SAN BRUNO, Calif. (KGO) -- New details are emerging Friday after federal investigators from the National Transportation Safety Board (NTSB) touched down in San Bruno.
Their goal is to figure out what went wrong Thursday morning when a Caltrain commuter train crashed into a equipment left out on the tracks, including a crane, used to install electrification lines overhead.
"There was a truck and two equipment trains which were working to install the electrification system," said NTSB Vice Chair Bruce Landsberg.
The team was seen combing every inch of a crash scene Friday, saying they'll be here for the next several days collecting evidence on scene and launching a thorough investigation.
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The biggest question for investigators -- Why was the equipment sitting on the tracks during the late morning commute? They want to find out why the positive train control, a system that's designed to prevent accidents like this one, didn't work.
"We're not going to know until the investigation gets further along," said Caltrain spokesperson Dan Lieberman.
But, "We can confirm that positive train control was on and active on the accident train at the time and day of the accident," said John Manutes, the person leading the investigation for the NTSB.
The agency says it will release a preliminary report in the next three weeks, followed by a complete report anywhere from 15 to 18 months from now.
Thursday's collision caused a fire which injured 13 passengers, sending five to the hospital including two Caltrain employees. None of the injuries are life-threatening.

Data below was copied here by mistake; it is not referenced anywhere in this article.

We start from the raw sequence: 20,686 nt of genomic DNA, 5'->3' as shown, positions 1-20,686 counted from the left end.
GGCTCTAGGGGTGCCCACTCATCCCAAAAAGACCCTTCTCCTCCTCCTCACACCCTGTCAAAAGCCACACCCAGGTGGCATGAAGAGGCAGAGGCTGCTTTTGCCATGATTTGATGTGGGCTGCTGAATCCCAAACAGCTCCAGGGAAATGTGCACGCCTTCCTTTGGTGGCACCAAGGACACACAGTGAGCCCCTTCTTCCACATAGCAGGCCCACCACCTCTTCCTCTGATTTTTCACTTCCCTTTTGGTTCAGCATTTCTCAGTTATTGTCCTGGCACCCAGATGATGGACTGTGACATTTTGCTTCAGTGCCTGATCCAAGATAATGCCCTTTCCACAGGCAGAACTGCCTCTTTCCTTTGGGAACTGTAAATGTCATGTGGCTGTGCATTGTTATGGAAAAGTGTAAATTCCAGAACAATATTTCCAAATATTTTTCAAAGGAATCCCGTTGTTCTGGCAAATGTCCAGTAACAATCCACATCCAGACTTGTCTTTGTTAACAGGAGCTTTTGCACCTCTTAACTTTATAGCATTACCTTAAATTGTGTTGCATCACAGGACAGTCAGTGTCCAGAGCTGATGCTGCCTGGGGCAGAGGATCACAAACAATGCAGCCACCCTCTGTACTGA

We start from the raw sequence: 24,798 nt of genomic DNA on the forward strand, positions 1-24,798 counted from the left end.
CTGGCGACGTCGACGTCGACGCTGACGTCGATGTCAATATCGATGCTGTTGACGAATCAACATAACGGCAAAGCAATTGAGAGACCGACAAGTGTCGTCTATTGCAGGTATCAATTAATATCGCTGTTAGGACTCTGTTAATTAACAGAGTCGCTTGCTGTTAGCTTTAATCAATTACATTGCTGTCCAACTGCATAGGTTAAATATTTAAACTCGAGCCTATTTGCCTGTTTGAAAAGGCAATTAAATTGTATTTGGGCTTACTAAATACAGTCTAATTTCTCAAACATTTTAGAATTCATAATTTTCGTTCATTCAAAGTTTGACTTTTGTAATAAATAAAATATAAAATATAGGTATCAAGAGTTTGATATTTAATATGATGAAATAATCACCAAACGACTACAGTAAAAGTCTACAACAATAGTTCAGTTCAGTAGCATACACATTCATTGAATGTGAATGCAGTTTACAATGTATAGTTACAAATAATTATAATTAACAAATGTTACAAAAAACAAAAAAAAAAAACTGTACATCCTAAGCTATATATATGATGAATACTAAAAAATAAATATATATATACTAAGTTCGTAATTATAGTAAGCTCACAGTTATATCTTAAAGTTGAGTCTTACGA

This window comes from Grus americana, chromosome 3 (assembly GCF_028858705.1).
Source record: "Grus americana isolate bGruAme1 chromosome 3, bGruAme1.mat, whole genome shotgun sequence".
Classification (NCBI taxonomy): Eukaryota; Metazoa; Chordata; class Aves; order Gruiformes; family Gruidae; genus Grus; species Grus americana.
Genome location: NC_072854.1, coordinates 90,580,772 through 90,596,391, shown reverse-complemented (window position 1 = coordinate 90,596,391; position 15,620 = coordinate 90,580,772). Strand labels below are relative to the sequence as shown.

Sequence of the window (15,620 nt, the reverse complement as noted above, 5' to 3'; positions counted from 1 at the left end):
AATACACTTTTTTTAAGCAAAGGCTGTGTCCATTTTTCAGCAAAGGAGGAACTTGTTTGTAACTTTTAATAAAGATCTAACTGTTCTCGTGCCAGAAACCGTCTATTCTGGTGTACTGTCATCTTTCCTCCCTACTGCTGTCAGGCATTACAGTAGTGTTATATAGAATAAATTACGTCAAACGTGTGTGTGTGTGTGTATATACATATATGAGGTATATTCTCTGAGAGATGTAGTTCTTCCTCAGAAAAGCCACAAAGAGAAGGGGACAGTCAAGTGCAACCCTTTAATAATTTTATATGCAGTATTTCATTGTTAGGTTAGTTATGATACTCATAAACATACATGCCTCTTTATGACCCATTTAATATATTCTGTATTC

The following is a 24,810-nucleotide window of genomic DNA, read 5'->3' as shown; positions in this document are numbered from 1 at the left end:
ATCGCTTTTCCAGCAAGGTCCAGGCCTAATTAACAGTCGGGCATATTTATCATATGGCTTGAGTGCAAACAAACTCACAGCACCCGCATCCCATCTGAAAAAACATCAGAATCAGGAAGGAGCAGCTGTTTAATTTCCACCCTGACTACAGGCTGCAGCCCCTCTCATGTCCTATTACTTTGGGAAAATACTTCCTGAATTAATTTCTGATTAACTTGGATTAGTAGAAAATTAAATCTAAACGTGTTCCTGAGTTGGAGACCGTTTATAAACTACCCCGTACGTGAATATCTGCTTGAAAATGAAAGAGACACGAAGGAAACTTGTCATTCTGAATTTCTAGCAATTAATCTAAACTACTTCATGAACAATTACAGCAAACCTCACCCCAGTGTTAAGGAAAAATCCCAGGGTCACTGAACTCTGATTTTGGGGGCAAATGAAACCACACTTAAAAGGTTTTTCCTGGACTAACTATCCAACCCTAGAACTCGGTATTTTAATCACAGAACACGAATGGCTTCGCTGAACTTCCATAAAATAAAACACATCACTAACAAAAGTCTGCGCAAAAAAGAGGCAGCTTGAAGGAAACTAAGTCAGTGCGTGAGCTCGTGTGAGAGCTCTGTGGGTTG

A truck was also involved in the collision. During a press conference Friday, officials described what happened:
"The driver who was in the truck, the foreman, saw the train coming and jumped out of the truck and got most of the other workmen out. The one who was injured the most, as far as we know, was one of the crane operators and he either didn't hear or didn't get out. One of the vehicles had the fuel tank punctured and that was the source of the fire. The fire did not originate as far as we know right now, from the locomotive itself," a spokesperson said.
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Passengers say the impact of the crash was terrifying.
"It was scary for everybody, everybody got pushed, we were anxious to get off," said Elizabeth Tom.
Any possible damage to both southbound and northbound tracks is still being assessed. Once NTSB leaves, Caltrain says it will get to work clearing the tracks and restoring service to the effected area, but that it currently has no concrete timeline.
"It's difficult to tell at this time. Ultimately, until we get the train out of there, it's difficult to fully access the situation. But once we have that moved, we're going to do everything we can to move through quickly and safely in order to get service restored," said Caltrain spokesperson, Dan Lieberman.
Caltrain is now operating a bus bridge on a modified schedule to get passengers around the crash scene.
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"My reaction was it could have been any of us, we ride the train expecting it to be safe, the last thing you expect is something to go wrong," said commuter Francis Ray.
"We're glad none of the injuries life threatening, our sympathies go out to people affected by this we hope they make a recovery. Beyond that, we are eager to get service restored and the investigation can move on so we can find out what happened, so this doesn't happen again," Lieberman added.
"It was a very scary moment for everybody. Everybody kind of just, you know just pushed, not pushed their way through, but we were all very anxious to get off the train as soon as possible," said Elizabeth Tom, who was on the train when it crashed.
But Caltrain officials are assuring people their trains are safe and ready to use.
"Ultimately, Caltrain has a long and storied safety record. What happened yesterday was absolutely an aberration and a surprise," Lieberman said.